I've tried filling the cup with cotton and got horrible results. Imo. I'm thinking that stablizing the baffle is the only work that I can do. Someone said something about not having a hard spot behind the driver. What works for that?


PS. Would felt be better than cotton balls because it's denser?

post #24 of 45

Mass loading also lowers the resonant frequency of whatever you are adding mass to. For ideal damping, you'd want it lower then the driver's resonant frequency but that may not be practical without taking up too much space inside the headphones. Having the enclosures resonant frequency around that of the drivers will extend the bass response, at a small cost of the bass becoming 'laggy'. For what it's worth, in my experience even adding a small amount of blutack provided enough damping to completely eliminate any audible resonance. After all, headphone drivers aren't exactly creating an earthquake like a subwoofer.
Blutack/plasticine is just as effective as dynamat at mass loading, and as a bonus it is easy to remove and doesn't have the foil layer which reflects high frequencies. The amount in the above pics is more then enough IMO. Adding any more would just be adding unnecessary weight.


Cotton filling the cups needs to be done sparingly. A little goes a long way, no more then 1 cotton ball per cup imo. Get a ball and pull it apart so you have a very fine wad of cotton in the cups. This will make the driver 'see' a larger enclosure.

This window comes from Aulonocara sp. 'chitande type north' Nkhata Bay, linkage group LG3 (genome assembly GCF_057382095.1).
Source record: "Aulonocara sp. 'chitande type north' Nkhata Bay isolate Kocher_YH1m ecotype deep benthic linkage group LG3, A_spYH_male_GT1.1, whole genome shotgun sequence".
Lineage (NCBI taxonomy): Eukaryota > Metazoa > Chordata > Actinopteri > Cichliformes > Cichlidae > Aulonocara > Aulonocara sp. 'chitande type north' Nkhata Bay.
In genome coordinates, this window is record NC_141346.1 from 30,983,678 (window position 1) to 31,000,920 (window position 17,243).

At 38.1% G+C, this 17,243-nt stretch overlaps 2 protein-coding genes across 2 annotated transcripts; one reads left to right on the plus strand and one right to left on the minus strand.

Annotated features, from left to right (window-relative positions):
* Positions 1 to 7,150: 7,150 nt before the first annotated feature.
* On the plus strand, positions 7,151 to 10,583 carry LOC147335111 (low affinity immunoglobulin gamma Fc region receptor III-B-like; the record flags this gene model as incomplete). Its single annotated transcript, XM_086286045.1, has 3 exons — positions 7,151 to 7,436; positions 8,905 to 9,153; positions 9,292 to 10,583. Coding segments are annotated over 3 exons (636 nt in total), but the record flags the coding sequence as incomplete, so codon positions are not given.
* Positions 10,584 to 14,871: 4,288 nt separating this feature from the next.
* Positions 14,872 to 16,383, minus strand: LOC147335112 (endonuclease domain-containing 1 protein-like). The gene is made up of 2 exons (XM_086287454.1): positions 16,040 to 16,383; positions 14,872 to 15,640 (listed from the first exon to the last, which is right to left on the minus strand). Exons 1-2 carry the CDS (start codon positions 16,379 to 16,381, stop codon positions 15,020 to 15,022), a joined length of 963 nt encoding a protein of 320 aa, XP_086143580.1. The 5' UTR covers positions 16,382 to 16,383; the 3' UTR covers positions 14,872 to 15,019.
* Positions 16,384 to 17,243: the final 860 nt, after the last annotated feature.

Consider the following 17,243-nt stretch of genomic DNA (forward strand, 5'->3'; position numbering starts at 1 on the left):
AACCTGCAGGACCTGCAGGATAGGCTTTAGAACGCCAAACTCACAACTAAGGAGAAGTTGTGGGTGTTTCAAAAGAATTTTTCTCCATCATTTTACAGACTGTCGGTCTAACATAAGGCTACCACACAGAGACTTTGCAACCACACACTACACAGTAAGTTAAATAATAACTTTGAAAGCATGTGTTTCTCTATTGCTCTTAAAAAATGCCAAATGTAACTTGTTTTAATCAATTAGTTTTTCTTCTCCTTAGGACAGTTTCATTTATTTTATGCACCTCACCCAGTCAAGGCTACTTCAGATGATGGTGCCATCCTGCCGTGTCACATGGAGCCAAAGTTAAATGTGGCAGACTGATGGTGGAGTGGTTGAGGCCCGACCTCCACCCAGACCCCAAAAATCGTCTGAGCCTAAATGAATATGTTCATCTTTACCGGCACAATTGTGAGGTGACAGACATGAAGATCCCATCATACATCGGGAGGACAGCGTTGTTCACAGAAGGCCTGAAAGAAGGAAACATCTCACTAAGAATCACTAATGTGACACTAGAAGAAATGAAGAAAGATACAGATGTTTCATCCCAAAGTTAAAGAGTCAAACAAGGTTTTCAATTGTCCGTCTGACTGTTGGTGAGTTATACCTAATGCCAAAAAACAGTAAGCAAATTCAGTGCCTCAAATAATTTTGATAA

If you over do it then it'll just make the volume of the cups smaller and kill your bass (boomy, lacking extension).


I haven't had any luck with felt lining. It's not dense enough to dampen without reducing the volume of the cups too much. Blutack/plasticine is perfect because it is very dense, so you don't need much of it.


To be honest i wouldn't bother opening up the grille. Looks like it's already at least 50% open. Kramer mod was only effective because the standard grille was like <30% open, and was positioned very close to the driver creating an air lock of sorts.

Edited by TMM - 10/23/11 at 8:24am
post #25 of 45
Thread Starter 

Thanks TMM!

Yes I noticed the horribleness of a filled cup. I won't go big or go home next time. I'll use a little cotton each time. Any thoughts about removing the foam from the exterior? Should I put dynamt on the interior behind the driver?



post #26 of 45

Don't bother with dynamat on the rear; the plasticine should be more than enough and it looks like you've done a good job there already.  Maybe put dynamat on the front if you take the foam off, but try to keep it intact in case you want to reverse it afterwards.


Getting rid of the hard spot directly behind the driver in theory reduces the strongest high frequencies from reflecting back out. The simplest way to do this is to just stick something on the cup directly behind the driver. I've used sticker felts (like the kind you put under a vase so it doesn't scratch the table) or even just a piece of hockey tape. These probably won't look very nice though, since the Aviator has semi-transparent cups. I think just some light filler like cotton or polyfill should be sufficient, or you could even try "floating" a felt disc behind the driver or attached to the arm.

post #27 of 45
Thread Starter 



So if I put a streched out cotton ball inside id ALSO have to put some sort of dampener directly behind it too?

post #28 of 45

No, just the cotton should be fine.

post #29 of 45
Thread Starter 

Ok. So if i didn't got the streched out cotton route, as in the cup is empty then I should place some soft object behind the driver

post #30 of 45

Yeah, that should in theory help mellow out the treble (assuming anything needs to be done in the first place).